Stress-Free Golf, With Holes The Size Of A Pizza

There's a new game in town called "big-hole" golf. NPR's Rachel Martin talks to golf columnist John Paul Newport about golf courses increasing the size of the hole from 4 to 15 inches.

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RACHEL MARTIN, HOST:

If you're a golfer not named Tiger Woods you have surely experienced days out on the course where it felt like the hole was the size of a penny. Rather than hurl your clubs, now you can try big-hole golf. It's a new twist on a very traditional sport where the hole is the size of an extra-large pizza. Intrigued?

To hear more, we are joined by John Paul Newport. He's the gold columnist at The Wall Street Journal and recently played a round of golf with the bigger bull's-eye. Hey, John Paul. Thanks for being with us.

JOHN PAUL NEWPORT: Glad to be here.

MARTIN: So what's the deal with this? You played a round of big-hole golf and called it liberating - how so?

NEWPORT: Well, normally when you play a round of golf, you step onto the green and that's when all the intense stress starts. You know, this tiny little hole, you have to look at putts from many ways, you hit it a few feet past and you add up strokes quickly around the green. With a 15-inch cup, you basically can't miss from 30 feet.

MARTIN: You say that, but you haven't seen me try to putt.

NEWPORT: Well, you do miss from 30 feet and that's like missing from 3 feet, you know, on a real hole. So it just - it sort of extends the circle of frustration further away and reduces a whole lot of stress.

MARTIN: Can any golf course be adapted to big-hole golf?

NEWPORT: Sure. You have to buy a 15-inch hole cutter, which didn't exist until a few weeks ago. TaylorMade, which is a big sponsor of this, has sent out 15-inch hole cutter kits to a hundred golf courses and they're expecting maybe 200 or 300 to 500 will buy the kits and experiment with it this year.

MARTIN: Who is this meant to appeal to?

NEWPORT: Well, it's primarily an initiative by people with skin in the golf game 'cause there's a lot of concern that young people aren't taking up golf in the numbers that they were. So they want to find ways to make the game for beginners easier and more fun. They point out that tennis has big rackets, skiing has bunny slopes, basketball for kids - they have a lower rim, T-ball and baseball. Golf has nothing like this.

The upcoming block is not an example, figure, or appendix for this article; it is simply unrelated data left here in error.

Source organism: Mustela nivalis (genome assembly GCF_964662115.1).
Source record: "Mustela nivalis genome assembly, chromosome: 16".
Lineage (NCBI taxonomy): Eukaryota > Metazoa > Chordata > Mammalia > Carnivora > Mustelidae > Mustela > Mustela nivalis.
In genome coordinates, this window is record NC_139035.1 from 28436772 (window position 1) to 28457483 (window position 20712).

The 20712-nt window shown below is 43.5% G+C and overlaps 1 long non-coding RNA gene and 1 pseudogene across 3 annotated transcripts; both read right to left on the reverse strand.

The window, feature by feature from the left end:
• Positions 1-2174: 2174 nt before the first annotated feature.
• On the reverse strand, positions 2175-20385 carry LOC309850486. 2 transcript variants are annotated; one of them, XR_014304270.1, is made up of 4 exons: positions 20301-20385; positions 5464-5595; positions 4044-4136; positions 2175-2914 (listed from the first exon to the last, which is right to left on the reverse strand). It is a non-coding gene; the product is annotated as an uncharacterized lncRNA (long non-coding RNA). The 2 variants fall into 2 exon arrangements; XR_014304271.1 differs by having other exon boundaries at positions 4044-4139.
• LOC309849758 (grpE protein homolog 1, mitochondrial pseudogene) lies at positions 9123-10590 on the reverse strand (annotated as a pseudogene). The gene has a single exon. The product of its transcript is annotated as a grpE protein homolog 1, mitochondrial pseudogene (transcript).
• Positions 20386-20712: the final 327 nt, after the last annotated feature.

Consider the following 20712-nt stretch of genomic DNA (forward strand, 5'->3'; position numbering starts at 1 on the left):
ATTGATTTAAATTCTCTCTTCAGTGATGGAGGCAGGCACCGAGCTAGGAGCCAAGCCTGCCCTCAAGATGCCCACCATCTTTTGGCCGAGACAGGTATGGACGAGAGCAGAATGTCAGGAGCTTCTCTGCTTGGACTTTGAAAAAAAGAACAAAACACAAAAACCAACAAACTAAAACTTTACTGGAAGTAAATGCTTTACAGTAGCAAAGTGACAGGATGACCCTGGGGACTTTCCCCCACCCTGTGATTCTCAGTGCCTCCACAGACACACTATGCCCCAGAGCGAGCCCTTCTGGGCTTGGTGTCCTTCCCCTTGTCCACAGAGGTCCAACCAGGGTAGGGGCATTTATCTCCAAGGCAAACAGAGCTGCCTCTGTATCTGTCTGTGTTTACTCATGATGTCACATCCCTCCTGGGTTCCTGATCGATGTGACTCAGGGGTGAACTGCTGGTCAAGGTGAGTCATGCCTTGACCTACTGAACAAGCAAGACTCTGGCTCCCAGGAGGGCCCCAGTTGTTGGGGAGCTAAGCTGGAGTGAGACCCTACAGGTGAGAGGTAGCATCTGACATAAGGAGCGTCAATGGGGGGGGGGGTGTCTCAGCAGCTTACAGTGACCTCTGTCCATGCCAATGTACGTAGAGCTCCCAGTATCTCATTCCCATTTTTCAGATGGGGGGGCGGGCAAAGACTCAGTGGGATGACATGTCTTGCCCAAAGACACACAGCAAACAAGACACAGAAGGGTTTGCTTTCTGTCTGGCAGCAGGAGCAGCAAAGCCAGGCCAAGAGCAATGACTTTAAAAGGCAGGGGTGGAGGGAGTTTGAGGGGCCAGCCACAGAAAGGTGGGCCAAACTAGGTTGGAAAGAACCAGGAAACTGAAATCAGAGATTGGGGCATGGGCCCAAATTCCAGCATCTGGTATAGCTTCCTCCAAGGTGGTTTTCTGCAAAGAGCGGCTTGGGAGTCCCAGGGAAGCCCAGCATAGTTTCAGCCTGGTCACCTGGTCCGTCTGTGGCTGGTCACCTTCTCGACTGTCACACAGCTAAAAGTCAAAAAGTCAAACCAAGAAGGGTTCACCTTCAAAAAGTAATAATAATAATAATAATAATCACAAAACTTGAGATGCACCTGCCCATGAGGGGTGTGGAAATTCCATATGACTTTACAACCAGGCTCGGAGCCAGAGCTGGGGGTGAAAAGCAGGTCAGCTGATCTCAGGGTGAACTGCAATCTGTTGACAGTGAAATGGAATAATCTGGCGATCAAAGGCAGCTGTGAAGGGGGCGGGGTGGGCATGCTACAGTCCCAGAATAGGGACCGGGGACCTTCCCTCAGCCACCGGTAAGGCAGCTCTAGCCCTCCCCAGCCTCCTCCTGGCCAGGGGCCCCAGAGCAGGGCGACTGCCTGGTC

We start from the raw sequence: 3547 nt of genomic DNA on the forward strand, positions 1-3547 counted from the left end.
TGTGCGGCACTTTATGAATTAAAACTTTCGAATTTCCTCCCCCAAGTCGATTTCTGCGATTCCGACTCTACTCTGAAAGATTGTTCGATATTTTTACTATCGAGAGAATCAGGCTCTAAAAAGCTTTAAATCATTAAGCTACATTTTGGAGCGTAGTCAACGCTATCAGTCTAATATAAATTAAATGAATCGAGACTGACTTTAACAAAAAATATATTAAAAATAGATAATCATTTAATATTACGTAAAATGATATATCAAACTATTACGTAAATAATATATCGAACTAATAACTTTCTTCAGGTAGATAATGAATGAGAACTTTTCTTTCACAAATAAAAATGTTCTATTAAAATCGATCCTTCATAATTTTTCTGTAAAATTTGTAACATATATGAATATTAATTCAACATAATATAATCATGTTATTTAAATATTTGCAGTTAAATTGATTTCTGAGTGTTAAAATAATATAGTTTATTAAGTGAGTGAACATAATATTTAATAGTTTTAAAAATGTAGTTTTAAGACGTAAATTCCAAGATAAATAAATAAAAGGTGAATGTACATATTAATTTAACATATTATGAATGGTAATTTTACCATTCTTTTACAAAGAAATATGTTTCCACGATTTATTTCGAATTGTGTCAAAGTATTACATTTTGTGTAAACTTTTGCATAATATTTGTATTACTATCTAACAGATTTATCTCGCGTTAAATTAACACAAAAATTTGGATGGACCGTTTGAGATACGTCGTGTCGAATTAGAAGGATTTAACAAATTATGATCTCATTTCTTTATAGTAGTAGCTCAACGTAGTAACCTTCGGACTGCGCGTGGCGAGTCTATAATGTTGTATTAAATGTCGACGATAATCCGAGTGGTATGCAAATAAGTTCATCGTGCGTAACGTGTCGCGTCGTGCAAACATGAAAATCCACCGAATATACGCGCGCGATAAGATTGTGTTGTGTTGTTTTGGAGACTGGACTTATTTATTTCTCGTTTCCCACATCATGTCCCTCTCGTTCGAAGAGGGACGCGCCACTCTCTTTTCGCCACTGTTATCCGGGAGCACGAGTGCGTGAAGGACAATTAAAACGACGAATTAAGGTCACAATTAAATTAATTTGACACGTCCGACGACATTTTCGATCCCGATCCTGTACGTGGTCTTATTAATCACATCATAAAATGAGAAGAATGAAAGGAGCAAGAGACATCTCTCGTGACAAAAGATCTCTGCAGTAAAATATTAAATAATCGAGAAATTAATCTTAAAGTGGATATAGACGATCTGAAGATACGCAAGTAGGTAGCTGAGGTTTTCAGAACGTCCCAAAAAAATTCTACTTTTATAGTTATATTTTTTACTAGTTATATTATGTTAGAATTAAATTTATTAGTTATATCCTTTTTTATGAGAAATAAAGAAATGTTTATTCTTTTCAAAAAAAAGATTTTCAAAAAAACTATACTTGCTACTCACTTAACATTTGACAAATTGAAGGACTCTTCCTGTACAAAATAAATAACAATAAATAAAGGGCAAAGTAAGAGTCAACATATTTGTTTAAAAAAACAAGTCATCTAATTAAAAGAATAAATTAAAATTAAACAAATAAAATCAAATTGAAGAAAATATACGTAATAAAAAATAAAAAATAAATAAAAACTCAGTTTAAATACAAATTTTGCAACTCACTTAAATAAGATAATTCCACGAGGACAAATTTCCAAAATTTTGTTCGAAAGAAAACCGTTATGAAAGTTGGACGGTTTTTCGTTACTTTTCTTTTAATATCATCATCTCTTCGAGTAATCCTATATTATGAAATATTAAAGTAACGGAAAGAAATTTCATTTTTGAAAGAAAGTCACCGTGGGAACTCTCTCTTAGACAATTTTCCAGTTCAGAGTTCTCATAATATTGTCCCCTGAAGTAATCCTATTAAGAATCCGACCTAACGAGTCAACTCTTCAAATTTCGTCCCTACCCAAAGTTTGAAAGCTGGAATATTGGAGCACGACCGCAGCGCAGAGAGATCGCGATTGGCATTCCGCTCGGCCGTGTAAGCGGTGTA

MARTIN: But I can imagine all kinds of critics out there saying you have to suffer, you have to learn how to hit into the small hole, this is how we do it.

NEWPORT: No, it's true. The deep appeal of golf, once you get hooked, is that it's difficult. For beginner golfers, a 15-inch hole, like you said about your own putting, is hard.

MARTIN: So you think this is actually going to catch on? I mean, any chance we might see big-hole golf highlights on ESPN?

NEWPORT: Not on ESPN. Although I was a skeptic about it when I played, it was really fun, I have to say. I could see a lot of clubs doing this like on a Thursday night, play with adult beverages and just have some fun every once in a while.

MARTIN: (Laughing) There you go. John Paul Newport is the golf columnist at The Wall Street Journal. Thanks so much for talking with us, John Paul.

NEWPORT: Happy to do it. Thank you.

MARTIN: You're listening to NPR News.

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